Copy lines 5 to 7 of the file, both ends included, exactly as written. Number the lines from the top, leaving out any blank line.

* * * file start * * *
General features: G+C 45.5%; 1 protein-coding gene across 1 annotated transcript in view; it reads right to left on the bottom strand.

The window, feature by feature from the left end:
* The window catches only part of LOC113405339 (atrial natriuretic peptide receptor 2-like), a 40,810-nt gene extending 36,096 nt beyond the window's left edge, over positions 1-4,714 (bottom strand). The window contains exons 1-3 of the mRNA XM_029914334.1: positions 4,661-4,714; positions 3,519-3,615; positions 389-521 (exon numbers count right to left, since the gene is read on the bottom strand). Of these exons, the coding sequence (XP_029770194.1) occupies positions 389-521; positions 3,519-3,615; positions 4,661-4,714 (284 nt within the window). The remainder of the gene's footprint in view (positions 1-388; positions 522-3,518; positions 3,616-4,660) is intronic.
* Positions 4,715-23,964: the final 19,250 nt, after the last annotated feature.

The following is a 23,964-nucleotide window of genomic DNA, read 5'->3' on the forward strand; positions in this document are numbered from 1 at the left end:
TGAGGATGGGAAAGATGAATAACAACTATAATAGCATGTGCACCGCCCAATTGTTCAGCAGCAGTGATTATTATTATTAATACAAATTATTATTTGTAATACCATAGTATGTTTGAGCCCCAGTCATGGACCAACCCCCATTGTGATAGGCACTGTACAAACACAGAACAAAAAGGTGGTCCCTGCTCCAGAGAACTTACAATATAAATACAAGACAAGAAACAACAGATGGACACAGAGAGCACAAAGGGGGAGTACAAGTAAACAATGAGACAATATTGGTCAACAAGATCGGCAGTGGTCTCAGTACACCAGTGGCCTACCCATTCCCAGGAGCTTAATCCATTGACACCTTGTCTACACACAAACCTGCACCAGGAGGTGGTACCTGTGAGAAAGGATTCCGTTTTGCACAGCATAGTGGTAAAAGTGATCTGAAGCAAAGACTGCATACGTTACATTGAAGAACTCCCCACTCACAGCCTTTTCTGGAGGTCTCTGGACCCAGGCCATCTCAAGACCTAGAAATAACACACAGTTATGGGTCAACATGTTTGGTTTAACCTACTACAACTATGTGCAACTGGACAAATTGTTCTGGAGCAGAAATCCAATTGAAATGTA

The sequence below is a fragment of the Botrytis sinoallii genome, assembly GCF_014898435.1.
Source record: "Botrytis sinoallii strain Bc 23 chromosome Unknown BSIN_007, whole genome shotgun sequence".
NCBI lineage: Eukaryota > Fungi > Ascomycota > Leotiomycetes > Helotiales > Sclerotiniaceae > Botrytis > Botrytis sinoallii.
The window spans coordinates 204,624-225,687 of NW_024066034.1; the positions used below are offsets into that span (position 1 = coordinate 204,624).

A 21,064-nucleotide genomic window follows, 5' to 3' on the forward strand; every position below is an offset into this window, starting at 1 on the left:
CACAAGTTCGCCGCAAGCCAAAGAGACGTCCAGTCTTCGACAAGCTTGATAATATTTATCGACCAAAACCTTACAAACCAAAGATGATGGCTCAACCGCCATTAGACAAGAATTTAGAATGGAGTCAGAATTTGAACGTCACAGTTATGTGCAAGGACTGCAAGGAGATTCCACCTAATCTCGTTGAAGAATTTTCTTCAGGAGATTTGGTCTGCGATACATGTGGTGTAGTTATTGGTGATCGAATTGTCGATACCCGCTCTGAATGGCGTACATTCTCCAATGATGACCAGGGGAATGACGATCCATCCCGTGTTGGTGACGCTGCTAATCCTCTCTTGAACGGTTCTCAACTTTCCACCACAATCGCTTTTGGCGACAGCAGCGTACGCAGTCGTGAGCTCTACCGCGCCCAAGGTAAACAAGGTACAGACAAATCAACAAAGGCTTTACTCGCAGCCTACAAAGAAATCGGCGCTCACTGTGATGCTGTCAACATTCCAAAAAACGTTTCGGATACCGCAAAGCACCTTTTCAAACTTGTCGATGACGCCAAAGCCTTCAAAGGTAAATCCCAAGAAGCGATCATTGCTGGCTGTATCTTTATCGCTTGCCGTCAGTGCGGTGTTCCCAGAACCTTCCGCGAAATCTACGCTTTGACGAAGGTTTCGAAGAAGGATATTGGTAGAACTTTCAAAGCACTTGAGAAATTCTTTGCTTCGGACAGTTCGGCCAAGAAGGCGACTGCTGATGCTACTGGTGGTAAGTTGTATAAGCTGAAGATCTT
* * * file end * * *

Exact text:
The following is a 23,964-nucleotide window of genomic DNA, read 5'->3' on the forward strand; positions in this document are numbered from 1 at the left end:
TGAGGATGGGAAAGATGAATAACAACTATAATAGCATGTGCACCGCCCAATTGTTCAGCAGCAGTGATTATTATTATTAATACAAATTATTATTTGTAATACCATAGTATGTTTGAGCCCCAGTCATGGACCAACCCCCATTGTGATAGGCACTGTACAAACACAGAACAAAAAGGTGGTCCCTGCTCCAGAGAACTTACAATATAAATACAAGACAAGAAACAACAGATGGACACAGAGAGCACAAAGGGGGAGTACAAGTAAACAATGAGACAATATTGGTCAACAAGATCGGCAGTGGTCTCAGTACACCAGTGGCCTACCCATTCCCAGGAGCTTAATCCATTGACACCTTGTCTACACACAAACCTGCACCAGGAGGTGGTACCTGTGAGAAAGGATTCCGTTTTGCACAGCATAGTGGTAAAAGTGATCTGAAGCAAAGACTGCATACGTTACATTGAAGAACTCCCCACTCACAGCCTTTTCTGGAGGTCTCTGGACCCAGGCCATCTCAAGACCTAGAAATAACACACAGTTATGGGTCAACATGTTTGGTTTAACCTACTACAACTATGTGCAACTGGACAAATTGTTCTGGAGCAGAAATCCAATTGAAATGTA

The sequence below is a fragment of the Botrytis sinoallii genome, assembly GCF_014898435.1.